Thai PM vows to prosecute airport protest leaders
Abhisit said he had ordered police to arrest those lawbreaking protesters, though they were Democrat members.
New Thai Prime Minister Abhisit Vejjajiva vowed on Thursday to take legal action against leaders of protesters whose week-long occupation of two Bangkok airports has brought billions of dollars of losses to the economy.
Abhisit, an Oxford-educated economist whose critics say his ruling Democrat Party has assumed power with help from the army and street protesters, said he had ordered police to arrest those lawbreaking protesters, though they were Democrat members.
"They have to proceed according to the law and there will be no interference," British-born Abhisit, 44, said in an interview.
"I made it very clear even before that any MPs who joined the protest would do so in their own capacity. They would not be allowed to use their MP immunity privileges," he told Reuters.
Several Democrats were involved in the six-month-long street protest against former Prime Minister Thaksin Shinawatra and two previous governments they called Thaksin's proxies -- one of them was a top campaign leader.
Abhisit said the Thai people regretted the recent blockade of Bangkok's main airports, which left 300,000 travellers stranded and badly damaged a key sector of an economy already reeling from slowing exports due to the global downturn.
Some officials and analysts have said the travel chaos put a million jobs at risk, at a time when the impact of the global slowdown is forcing layoffs in export industries.
Abhisit said the strict law enforcement regardless of political affiliation was part of his "grand plan of reconciliation" to heal the deep political rifts between supporters of Thaksin and his opponents.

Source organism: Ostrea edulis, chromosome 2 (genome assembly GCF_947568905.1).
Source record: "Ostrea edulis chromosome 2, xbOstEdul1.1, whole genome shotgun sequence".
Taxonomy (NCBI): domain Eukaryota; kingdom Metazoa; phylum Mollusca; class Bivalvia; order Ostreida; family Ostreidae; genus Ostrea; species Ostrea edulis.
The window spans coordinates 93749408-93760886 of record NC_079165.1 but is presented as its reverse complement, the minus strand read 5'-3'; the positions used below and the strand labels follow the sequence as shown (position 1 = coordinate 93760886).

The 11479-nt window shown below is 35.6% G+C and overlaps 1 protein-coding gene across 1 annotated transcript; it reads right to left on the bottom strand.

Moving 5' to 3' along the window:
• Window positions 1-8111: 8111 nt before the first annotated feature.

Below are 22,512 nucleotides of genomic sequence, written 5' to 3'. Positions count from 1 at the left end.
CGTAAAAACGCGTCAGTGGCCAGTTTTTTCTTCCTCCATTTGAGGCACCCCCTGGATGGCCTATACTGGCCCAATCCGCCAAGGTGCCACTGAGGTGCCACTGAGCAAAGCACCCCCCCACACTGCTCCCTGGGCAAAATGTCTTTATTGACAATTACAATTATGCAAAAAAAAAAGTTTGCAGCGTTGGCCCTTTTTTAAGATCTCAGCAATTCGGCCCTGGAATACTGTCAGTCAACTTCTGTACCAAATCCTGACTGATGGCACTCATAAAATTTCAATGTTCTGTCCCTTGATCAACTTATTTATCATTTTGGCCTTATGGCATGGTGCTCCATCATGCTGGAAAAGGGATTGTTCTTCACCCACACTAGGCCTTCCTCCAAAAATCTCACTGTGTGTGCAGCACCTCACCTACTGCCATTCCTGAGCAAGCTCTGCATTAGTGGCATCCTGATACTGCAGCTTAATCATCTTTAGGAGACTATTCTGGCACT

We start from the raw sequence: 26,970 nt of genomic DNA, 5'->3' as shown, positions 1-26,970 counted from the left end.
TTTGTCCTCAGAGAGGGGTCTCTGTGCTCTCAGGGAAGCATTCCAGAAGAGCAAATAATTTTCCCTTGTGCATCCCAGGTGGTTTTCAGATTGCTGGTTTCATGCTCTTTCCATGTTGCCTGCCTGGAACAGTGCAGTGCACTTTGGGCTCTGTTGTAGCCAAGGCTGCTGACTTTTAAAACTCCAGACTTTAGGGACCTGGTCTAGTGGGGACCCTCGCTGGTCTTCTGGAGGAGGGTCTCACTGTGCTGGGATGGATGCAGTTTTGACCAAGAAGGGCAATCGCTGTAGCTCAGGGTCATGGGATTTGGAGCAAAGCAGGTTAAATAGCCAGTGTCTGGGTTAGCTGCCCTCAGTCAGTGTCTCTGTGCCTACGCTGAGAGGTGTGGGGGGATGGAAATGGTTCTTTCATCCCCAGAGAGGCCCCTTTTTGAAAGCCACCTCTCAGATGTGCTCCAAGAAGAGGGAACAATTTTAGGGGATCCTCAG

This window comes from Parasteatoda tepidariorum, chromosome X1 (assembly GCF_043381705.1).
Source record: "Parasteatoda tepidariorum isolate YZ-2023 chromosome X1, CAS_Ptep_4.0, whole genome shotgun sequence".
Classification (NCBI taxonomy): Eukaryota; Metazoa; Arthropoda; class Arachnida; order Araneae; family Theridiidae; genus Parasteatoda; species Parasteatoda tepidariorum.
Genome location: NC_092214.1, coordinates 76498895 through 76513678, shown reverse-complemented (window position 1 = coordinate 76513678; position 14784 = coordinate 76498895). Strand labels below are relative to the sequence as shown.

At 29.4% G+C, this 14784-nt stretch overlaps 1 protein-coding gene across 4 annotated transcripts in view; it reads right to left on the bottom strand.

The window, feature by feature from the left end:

"I think the country has been divided for too long. Unless we address this basic problem, all the other problems cannot be solved," said Abhisit, accused by Thaksin supporters of favouring the anti-Thaksin protesters and not representing the poor.
"Everyone who has cases pending against them, whatever their political will, they will be treated equally and in a straightforward manner."
Abhisit said he would set up an independent commission for the supporters and rivals of Thaksin and other "stakeholders" to to discuss political reform, which could lead to amending the 2007 army-designed constitution.
A group of anti-Thaksin royalist businessmen and activists started their street anti-government campaign in 2005, which led to a 2006 bloodless coup against Thaksin, who won two landslide election victories.
Admitting he is going to face opposition from voters in the countryside where Thaksin's populist policies of cheap healthcare and loans remain visible, he said he would try to prove he is everybody's prime minister.
"Now the majority of Thai people are anxious for the country to move on. I think I am given the opportunity to work for this country to work for all the people," he said.
Abhisit said the government would expand its planned stimulus package to 300 billion baht ($8.6 billion) as it aims to boost its economy teetering on the brink of recession.
The spending will come from additional budget increases, loans from state banks to shore up commodities prices and re-allocation of unspent funds from local governments.
Abhisit said he was confident he could deliver a maiden speech to parliament on Monday, a constitutional requirement before a government can officially start, despite threats by Thaksin supporters to prevent lawmakers from getting in.
He also shruged off media criticism that his government would last only three months.
"My concern is not how we spend our time. So every day counts. Every day in office we have to work hard."
Reuters Last Mod: 25 Aralık 2008, 15:05